The greatest number of new countries joining the EU are in eastern Europe - eight out of 10 in fact and with four of these adjacent to the Baltic Sea. No doubt in the case of the latter four, Poland, Lithuania, Latvia and Estonia their new membership of the EU will add further impetus to the positive development of container and other trades, which in so many countries around the Baltic have grown so positively over the last year.

Certainly, it is very pleasing in terms of growing port throughputs to witness the economic recovery of Russia and the ensuing lift it has given to the region as a whole.

Equally, it is pleasing to see Russian companies forging partnerships with foreign groups such as Eurogate and HLLA for the purpose of adding new container handling capacity and other similar developments around the region.

It nevertheless must be remembered in conjunction with the Baltic Sea and the countries whose shores butt onto it that this is a sea that will not see that many direct deep-sea services plied across it over the short to medium term at least. And that, going on from this, new container port capacity must be added with regional port and not deep-sea standards in mind.

Further, as a base line it has to be borne in mind that regional ports command less revenue earning potential than there deep-sea counterparts so far as container handling facilities are concerned. This is something that must be factored in when it comes to calculating the return on investment for any new terminal, particularly if it is a BOT style project where there is no or little support from government as regards the provision of infrastructure.

Under such conditions, it is a certainty that there will be a significantly longer period than usual before there is a chance of achieving a sensible return on investment.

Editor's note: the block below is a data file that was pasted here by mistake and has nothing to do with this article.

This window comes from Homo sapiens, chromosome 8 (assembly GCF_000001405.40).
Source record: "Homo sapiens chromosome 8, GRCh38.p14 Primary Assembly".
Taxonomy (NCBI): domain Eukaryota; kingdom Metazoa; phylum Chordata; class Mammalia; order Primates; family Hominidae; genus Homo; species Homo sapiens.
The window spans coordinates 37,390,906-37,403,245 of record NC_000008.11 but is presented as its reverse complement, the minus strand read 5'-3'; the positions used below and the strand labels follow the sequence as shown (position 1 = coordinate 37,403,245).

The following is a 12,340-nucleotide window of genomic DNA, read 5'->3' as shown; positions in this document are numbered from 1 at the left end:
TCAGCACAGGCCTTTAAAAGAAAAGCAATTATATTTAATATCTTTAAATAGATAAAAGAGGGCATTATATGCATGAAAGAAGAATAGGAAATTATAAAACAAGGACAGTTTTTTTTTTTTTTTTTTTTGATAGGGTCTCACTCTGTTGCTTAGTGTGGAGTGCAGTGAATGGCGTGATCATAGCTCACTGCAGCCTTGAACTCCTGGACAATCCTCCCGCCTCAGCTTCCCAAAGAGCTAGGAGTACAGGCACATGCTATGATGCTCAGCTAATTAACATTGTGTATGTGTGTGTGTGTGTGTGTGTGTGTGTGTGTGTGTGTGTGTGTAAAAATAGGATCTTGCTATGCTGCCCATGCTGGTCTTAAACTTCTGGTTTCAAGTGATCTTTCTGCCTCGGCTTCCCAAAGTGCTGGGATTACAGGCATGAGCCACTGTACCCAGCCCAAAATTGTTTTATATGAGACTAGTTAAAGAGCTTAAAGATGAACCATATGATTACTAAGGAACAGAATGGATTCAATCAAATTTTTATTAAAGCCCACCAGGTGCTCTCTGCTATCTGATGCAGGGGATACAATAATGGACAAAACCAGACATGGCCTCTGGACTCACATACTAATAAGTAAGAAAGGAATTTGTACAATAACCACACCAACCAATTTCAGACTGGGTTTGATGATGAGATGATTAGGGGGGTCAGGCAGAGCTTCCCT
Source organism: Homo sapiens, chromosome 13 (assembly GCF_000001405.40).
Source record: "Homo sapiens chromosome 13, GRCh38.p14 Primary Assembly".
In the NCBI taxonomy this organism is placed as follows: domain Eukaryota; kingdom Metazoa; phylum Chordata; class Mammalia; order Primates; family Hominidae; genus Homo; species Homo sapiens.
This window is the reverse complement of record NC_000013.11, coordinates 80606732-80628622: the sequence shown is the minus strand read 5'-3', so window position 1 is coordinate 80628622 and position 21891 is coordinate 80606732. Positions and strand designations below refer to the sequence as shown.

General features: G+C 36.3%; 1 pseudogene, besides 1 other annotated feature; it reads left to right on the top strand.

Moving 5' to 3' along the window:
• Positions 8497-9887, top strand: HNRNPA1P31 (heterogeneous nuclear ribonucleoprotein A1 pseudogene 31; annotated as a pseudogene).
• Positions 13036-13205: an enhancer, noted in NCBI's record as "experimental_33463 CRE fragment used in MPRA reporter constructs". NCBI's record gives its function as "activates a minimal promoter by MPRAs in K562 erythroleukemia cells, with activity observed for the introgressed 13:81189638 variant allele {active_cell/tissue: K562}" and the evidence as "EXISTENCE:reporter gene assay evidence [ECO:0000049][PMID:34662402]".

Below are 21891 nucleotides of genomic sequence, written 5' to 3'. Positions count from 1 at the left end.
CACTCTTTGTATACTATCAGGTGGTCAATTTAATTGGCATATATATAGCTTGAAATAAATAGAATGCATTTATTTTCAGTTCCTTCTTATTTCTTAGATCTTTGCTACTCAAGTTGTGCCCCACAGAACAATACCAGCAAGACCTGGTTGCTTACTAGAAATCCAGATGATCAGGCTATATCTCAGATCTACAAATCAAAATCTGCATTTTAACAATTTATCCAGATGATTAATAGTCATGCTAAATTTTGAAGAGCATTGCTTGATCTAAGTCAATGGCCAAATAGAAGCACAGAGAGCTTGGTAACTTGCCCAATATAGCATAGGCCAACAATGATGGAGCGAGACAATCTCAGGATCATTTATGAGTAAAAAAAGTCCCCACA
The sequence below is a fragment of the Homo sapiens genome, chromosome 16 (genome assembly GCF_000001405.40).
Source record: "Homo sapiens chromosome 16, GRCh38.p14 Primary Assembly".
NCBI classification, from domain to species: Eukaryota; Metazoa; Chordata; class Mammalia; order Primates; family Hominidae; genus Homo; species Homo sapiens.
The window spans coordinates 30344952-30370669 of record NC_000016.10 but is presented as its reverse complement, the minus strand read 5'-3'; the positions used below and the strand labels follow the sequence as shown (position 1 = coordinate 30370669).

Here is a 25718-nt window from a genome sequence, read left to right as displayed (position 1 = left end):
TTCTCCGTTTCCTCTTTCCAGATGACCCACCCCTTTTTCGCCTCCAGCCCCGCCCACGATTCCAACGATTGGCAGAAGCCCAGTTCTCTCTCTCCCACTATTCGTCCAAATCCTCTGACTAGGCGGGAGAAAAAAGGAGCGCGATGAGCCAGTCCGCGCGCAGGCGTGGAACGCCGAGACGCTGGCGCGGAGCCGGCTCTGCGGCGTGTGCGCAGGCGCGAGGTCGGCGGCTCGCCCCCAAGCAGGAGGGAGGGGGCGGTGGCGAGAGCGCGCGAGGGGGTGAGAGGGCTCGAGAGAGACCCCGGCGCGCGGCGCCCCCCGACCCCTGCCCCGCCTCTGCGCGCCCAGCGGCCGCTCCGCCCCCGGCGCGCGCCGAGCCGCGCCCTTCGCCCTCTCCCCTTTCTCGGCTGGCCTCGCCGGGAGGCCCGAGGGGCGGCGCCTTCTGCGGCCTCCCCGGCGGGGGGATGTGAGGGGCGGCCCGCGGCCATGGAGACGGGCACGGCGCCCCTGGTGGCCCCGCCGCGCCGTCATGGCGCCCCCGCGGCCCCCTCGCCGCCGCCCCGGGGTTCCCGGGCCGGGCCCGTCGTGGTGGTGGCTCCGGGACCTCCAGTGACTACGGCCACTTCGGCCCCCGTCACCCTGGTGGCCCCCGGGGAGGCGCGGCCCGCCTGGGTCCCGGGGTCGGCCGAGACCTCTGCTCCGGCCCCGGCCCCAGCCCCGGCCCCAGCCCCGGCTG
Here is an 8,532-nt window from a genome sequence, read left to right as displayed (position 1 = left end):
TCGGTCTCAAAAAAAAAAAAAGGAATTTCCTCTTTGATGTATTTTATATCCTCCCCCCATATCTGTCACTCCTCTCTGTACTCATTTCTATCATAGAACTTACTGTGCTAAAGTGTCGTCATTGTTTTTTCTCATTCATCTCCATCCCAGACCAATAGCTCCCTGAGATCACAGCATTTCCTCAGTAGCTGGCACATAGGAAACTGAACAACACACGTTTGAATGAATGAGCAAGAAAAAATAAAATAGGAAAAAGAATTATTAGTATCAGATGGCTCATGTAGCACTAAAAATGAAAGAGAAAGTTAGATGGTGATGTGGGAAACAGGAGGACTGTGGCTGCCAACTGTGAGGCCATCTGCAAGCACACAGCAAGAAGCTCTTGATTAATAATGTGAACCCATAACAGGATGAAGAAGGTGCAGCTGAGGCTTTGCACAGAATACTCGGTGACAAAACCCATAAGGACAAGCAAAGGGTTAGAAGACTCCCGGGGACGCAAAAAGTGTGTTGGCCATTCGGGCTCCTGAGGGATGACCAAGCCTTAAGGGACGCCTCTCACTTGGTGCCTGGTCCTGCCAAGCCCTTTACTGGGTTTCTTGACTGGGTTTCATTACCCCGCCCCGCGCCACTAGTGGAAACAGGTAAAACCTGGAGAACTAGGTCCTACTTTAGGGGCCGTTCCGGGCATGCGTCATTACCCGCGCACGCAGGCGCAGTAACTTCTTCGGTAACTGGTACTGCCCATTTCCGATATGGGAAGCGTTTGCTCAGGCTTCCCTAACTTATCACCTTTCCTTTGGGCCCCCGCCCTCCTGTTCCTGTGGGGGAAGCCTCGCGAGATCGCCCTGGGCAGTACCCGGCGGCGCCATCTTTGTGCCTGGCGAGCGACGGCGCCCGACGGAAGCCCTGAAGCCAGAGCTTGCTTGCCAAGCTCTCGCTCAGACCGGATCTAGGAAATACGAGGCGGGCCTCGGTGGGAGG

There is, therefore, some chance of what are colloquially known as "white elephants" in the Baltic, a phenomenon that is now not unknown in northern Europe and the Mediterranean. Witness in the first instance, the new Ceres Amsterdam container terminal still without a major customer and witness up until a relatively short time ago the dormant state of the Cagliari International Container Terminal!

Mistakes do happen in new container terminal construction and they are very expensive and very difficult to rectify! In an environment, therefore, where recent successes have spawned much hype about direct deepsea services, big ships and all kinds of ports fulfilling the role of a regional hub for the Baltic but where such learned analysts as Drewry Shipping Consultants and Ocean Shipping Consultants don't buy into such thinking there is every reason to be extremely cautious.

Limited new direct services commencing over the next five years, with the majority running into St Petersburg, is the current informed thinking and it is around this sort of reality that new developments should be structured. Any other approach is, quite frankly, likely to prove very problematic indeed. In the new Europe and beyond, lets not add to the number of container terminals that stand as a testament to their developers' folly!


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